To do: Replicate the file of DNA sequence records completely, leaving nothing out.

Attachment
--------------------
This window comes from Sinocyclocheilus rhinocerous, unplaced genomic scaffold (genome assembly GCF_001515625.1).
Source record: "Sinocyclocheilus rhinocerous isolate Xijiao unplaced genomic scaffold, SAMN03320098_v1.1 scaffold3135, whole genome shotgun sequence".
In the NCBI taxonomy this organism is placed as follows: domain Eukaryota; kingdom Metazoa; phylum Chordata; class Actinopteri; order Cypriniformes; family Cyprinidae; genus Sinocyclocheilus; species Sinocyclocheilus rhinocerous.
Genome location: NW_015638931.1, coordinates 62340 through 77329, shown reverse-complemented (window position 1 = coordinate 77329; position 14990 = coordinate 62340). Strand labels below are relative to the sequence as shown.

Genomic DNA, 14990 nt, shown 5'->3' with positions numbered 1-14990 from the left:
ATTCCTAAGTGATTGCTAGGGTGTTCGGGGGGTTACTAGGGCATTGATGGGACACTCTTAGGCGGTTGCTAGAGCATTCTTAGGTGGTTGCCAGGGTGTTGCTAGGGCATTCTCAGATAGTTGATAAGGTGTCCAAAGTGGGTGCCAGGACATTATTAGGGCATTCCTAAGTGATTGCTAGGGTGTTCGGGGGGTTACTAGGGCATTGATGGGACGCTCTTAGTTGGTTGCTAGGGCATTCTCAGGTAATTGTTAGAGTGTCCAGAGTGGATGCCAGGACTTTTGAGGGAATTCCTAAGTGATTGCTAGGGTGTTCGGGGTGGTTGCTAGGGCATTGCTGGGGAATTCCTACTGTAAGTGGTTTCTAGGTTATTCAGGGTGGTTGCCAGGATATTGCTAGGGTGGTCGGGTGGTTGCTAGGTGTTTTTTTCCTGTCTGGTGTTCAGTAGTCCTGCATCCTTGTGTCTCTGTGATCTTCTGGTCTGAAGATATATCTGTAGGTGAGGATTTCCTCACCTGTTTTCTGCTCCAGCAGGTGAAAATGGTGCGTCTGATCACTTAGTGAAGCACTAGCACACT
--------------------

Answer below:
This window comes from Sinocyclocheilus rhinocerous, unplaced genomic scaffold (genome assembly GCF_001515625.1).
Source record: "Sinocyclocheilus rhinocerous isolate Xijiao unplaced genomic scaffold, SAMN03320098_v1.1 scaffold3135, whole genome shotgun sequence".
In the NCBI taxonomy this organism is placed as follows: domain Eukaryota; kingdom Metazoa; phylum Chordata; class Actinopteri; order Cypriniformes; family Cyprinidae; genus Sinocyclocheilus; species Sinocyclocheilus rhinocerous.
Genome location: NW_015638931.1, coordinates 62340 through 77329, shown reverse-complemented (window position 1 = coordinate 77329; position 14990 = coordinate 62340). Strand labels below are relative to the sequence as shown.

Genomic DNA, 14990 nt, shown 5'->3' with positions numbered 1-14990 from the left:
ATTCCTAAGTGATTGCTAGGGTGTTCGGGGGGTTACTAGGGCATTGATGGGACACTCTTAGGCGGTTGCTAGAGCATTCTTAGGTGGTTGCCAGGGTGTTGCTAGGGCATTCTCAGATAGTTGATAAGGTGTCCAAAGTGGGTGCCAGGACATTATTAGGGCATTCCTAAGTGATTGCTAGGGTGTTCGGGGGGTTACTAGGGCATTGATGGGACGCTCTTAGTTGGTTGCTAGGGCATTCTCAGGTAATTGTTAGAGTGTCCAGAGTGGATGCCAGGACTTTTGAGGGAATTCCTAAGTGATTGCTAGGGTGTTCGGGGTGGTTGCTAGGGCATTGCTGGGGAATTCCTACTGTAAGTGGTTTCTAGGTTATTCAGGGTGGTTGCCAGGATATTGCTAGGGTGGTCGGGTGGTTGCTAGGTGTTTTTTTCCTGTCTGGTGTTCAGTAGTCCTGCATCCTTGTGTCTCTGTGATCTTCTGGTCTGAAGATATATCTGTAGGTGAGGATTTCCTCACCTGTTTTCTGCTCCAGCAGGTGAAAATGGTGCGTCTGATCACTTAGTGAAGCACTAGCACACT